An active father improves a baby’s cognitive development: study

A new study has suggested that a father's involvement in a baby's life is vital to childhood development

A team of researchers from King’s College London, Oxford University and Imperial College London recently conducted a study that brought to light the imperative role of a father in the first few months of a baby’s life.

According to the study, which was published in the Infant Mental Journal, an active father improved the child’s cognitive performance and development, with signs of this evident as early as three months after birth.

In the first phase of the study, 128 fathers were filmed playing video games with their three-month-old babies on a mat for approximately three minutes. The second phase involved the same fathers were again filmed reading to their children, who were then aged two.

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Based on the footage, the fathers were given scores on how interactive and engaged they were during these sessions. The cognitive development of the babies was also measured using different tests and tasks.

Babies who had fathers who were more engaged and involved scored higher on the tests.

“It is likely that remote fathers use fewer verbal and non-verbal strategies to communicate with their infants, thereby reducing the infant’s social learning experience. More withdrawn fathers also may provide a less stimulating social environment, which may thus have an impact on the child’s cognitive skills, the study read.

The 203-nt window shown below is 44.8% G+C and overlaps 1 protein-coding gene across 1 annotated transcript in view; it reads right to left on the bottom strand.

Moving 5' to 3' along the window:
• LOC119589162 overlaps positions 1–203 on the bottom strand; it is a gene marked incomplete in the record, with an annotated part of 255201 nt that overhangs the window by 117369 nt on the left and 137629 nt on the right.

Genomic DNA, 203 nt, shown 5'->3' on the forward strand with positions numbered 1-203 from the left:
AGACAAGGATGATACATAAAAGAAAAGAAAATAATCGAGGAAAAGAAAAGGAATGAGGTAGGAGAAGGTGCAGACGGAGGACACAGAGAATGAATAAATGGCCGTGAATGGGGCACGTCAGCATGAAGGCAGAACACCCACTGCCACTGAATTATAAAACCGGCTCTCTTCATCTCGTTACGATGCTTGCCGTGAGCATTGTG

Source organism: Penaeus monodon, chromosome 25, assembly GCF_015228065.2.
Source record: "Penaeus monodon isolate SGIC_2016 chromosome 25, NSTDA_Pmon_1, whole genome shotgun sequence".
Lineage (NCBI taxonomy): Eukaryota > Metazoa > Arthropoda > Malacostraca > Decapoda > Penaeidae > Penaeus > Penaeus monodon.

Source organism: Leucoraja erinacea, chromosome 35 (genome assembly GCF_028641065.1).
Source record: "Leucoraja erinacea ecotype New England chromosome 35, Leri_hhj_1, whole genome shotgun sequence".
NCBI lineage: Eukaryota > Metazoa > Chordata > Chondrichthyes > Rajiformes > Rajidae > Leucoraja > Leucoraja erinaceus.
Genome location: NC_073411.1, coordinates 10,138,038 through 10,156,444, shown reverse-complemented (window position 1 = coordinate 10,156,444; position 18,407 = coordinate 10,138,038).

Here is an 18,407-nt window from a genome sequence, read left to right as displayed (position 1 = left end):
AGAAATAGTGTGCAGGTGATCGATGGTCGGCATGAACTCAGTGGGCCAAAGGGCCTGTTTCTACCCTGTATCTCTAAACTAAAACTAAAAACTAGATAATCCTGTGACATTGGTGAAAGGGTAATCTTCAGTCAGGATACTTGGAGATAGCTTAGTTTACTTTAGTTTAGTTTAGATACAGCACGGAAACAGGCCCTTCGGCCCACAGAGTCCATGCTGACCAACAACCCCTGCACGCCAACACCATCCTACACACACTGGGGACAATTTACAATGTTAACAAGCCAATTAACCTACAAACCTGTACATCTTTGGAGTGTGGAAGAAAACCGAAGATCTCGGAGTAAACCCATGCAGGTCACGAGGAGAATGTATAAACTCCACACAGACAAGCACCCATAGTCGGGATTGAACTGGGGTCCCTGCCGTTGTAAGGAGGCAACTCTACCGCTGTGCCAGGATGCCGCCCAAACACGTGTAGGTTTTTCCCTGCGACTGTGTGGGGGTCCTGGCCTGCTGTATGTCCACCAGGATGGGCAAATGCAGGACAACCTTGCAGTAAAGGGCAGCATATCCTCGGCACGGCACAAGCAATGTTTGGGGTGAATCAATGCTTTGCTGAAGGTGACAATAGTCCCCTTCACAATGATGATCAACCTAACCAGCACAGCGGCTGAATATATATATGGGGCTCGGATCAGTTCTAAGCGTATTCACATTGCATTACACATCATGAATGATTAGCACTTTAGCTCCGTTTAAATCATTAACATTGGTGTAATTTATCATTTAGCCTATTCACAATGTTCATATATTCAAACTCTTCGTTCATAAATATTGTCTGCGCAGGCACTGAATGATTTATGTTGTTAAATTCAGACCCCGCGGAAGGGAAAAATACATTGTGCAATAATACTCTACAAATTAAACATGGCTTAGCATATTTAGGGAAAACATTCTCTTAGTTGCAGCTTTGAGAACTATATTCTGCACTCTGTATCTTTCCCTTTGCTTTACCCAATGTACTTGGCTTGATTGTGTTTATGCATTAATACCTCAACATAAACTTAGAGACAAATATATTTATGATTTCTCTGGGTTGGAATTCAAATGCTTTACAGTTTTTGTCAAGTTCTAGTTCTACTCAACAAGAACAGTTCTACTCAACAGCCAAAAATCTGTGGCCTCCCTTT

Fathers’ parenting is likely to mirror the parenting that they had received, so interventions at an individual and policy level offer the potential to be of benefit across generations

The study’s lead author, Prof Paul Ramchandani, says that the positive effects of an active father possibly extend years further into the child’s life.

“Even as early as three months, these father-child interactions can positively predict cognitive development almost two years later, so there’s something probably quite meaningful for later development, and that really hasn’t been shown much before,” said Ramchandani, reports the BBC.

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The study concluded by suggesting that a lot more support should be offered to fathers, not only from an individual level, but also from a policy one, as this could benefit generations to come.

“The association between paternal interactions and cognitive outcome is evident at a very early age; therefore, putting preventive measures in place in early infant to support fathers to better interact with their children is of immense importance,” the study concluded.

“Moreover, fathers’ parenting is likely to mirror the parenting that they had received, so interventions at an individual and policy level offer the potential to be of benefit across generations.”

Additional source: BBC